Capturing realistic images on canvas has been a staple of western art since the renaissance development of scientific perspective. At the end of the nineteenth century, however, artists attempted not only to paint realistically, but also to create images that reflected the reality of the world around them. Naturalist painters portrayed life as they observed it, utilizing their academic artistic training to illustrate the existence of everyday people.
Illusions of Reality: Naturalist Painting, Photography and Cinema, 1875-1918, published in association with an eponymous exhibition developed by the Van Gogh Museum in Amsterdam, traces the relationship between several art forms that utilize the Naturalist aesthetic.
Painting, literature, theatre, photography and film, and the important relationship between these art forms, are examined within the context of Naturalism as a vehicle for understanding the lives of ordinary people at a time of great social, economic and cultural transformation.
The cultural and technological threads that wove these diverse art forms together emerged earlier in the nineteenth century with the development of photography. In the 1840, painters began to experiment with the use of the camera as a tool for composition, and by the 1870s, Naturalists novelists, such as Emile Zola, recognized that the camera could supplement their written notes in documenting scenes from daily life. Likewise, the theatre became more receptive to producing plays about social and cultural concerns, broadening the repertoire to include dramas based on contemporary issues. The advent of film in the late nineteenth century added yet another dimension to the Naturalist aesthetic, basing this new art form on the models provided by large-scale narrative painting, Naturalist photography, and contemporary, socially conscious theatre productions.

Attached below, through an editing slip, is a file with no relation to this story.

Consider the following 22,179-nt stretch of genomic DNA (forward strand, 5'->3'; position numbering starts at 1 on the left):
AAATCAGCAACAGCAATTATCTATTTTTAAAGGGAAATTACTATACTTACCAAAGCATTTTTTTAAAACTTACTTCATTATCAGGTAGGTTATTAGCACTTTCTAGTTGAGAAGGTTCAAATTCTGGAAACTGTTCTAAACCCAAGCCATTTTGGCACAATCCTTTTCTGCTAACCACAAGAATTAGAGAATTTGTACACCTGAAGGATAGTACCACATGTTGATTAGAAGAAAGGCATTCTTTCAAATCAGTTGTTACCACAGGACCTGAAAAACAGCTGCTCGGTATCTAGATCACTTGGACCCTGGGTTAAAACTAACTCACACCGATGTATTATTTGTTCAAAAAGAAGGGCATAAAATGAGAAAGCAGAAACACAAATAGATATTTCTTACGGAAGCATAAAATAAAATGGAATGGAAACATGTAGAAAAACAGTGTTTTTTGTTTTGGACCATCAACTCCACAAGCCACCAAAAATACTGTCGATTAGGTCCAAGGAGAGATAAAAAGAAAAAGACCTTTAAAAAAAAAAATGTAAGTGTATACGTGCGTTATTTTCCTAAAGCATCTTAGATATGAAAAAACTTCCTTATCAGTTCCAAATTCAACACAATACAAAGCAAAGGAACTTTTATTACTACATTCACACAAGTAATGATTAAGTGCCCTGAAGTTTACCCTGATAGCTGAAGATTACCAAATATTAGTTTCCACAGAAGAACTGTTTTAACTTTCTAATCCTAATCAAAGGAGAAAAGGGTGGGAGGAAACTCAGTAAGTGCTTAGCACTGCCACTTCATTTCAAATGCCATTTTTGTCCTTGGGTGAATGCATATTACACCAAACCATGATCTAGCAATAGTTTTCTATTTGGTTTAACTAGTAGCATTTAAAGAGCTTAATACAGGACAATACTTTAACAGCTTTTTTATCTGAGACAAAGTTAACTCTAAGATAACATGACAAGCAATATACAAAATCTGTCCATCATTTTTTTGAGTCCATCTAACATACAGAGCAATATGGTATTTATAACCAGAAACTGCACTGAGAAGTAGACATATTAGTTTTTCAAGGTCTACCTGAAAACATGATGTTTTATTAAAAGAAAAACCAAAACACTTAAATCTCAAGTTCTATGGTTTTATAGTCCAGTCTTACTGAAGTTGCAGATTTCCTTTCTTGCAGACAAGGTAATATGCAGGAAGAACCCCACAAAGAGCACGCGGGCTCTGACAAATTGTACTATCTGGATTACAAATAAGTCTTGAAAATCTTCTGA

In a series of essays, the authors of Illusions of Reality: Naturalist Painting, Photography and Cinema, 1875-1918 explore the international scope of Naturalism through a number of interwoven themes. The livres of ordinary people are at the heart of Naturalist art in any medium, and so the themes of these works reflect the common concerns shared by urban an rural populations in both Europe and North America. The social ills created by industrialization are frequent themes, as are the social responses to these problems in the form of public education and newly energized religious faith. Likewise, the transformation brought about by industrialization led many artists to focus on the loss of traditional agrarian culture as well as the political upheaval caused by working conditions in the factories. In short, Illusions of Reality: Naturalist Painting, Photography and Cinema, 1875-1918 offers a fresh interpretation of how Naturalist artists, and the aesthetic the espoused, attempted to understand and explain the rapid and profound changes of their own time.
Accompanies the exhibitions in the Van Gogh Museum Amsterdam, 8 October 2010 16 January 2011, and in the Ateneum Art Museum, Helsinki, February – June 2011
Editor and author Gabriel P. Weisberg is Professor of Art History at the University of Minnesota, Minneapolis as well as the guest curator of the exhibition, Illusions of Reality: Naturalist Painting, Photography and Cinema, 1875-1918. Dr. Weisberg is widely published scholar in nineteenth and early twentieth-century art.
David Jackson is Professor of Russian and Scandinavian Art Histories at the School of Fine Art, History of Art, and Cultural Studies at the University of Leeds where he specializes in nineteenth-century Realism.
Photographer and digital artist Jean-François Rauzier is the founder of Studio Rauzier-Rivière, and the inventor of Hyperphoto, a technique that combines installation and photography in a digital recomposition of thousands of photographs.
Willa Z. Silverman, Professor of French and Jewish Studies at the Pennsylvania State University, is the author of numerous books and articles on late nineteenth-century French cultural, social and intellectual history.